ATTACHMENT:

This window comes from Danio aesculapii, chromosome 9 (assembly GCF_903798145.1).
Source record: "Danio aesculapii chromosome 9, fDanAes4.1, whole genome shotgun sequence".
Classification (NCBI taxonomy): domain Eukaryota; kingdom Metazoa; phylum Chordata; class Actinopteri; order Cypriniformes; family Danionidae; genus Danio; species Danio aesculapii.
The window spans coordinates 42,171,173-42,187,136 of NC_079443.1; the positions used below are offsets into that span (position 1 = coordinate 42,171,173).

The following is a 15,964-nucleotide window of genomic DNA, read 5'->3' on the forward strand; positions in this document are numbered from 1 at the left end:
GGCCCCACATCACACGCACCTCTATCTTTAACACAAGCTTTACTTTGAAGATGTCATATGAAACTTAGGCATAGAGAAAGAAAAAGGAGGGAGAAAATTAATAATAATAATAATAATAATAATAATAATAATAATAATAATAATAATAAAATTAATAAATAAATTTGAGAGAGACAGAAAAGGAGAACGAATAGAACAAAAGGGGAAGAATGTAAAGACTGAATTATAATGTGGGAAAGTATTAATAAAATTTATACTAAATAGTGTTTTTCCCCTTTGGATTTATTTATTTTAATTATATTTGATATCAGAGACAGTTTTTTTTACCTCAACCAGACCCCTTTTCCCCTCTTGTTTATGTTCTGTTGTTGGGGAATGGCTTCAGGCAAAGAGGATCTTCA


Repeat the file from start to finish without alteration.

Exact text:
This window comes from Danio aesculapii, chromosome 9 (assembly GCF_903798145.1).
Source record: "Danio aesculapii chromosome 9, fDanAes4.1, whole genome shotgun sequence".
Classification (NCBI taxonomy): domain Eukaryota; kingdom Metazoa; phylum Chordata; class Actinopteri; order Cypriniformes; family Danionidae; genus Danio; species Danio aesculapii.
The window spans coordinates 42,171,173-42,187,136 of NC_079443.1; the positions used below are offsets into that span (position 1 = coordinate 42,171,173).

The following is a 15,964-nucleotide window of genomic DNA, read 5'->3' on the forward strand; positions in this document are numbered from 1 at the left end:
GGCCCCACATCACACGCACCTCTATCTTTAACACAAGCTTTACTTTGAAGATGTCATATGAAACTTAGGCATAGAGAAAGAAAAAGGAGGGAGAAAATTAATAATAATAATAATAATAATAATAATAATAATAATAATAATAATAATAAAATTAATAAATAAATTTGAGAGAGACAGAAAAGGAGAACGAATAGAACAAAAGGGGAAGAATGTAAAGACTGAATTATAATGTGGGAAAGTATTAATAAAATTTATACTAAATAGTGTTTTTCCCCTTTGGATTTATTTATTTTAATTATATTTGATATCAGAGACAGTTTTTTTTACCTCAACCAGACCCCTTTTCCCCTCTTGTTTATGTTCTGTTGTTGGGGAATGGCTTCAGGCAAAGAGGATCTTCA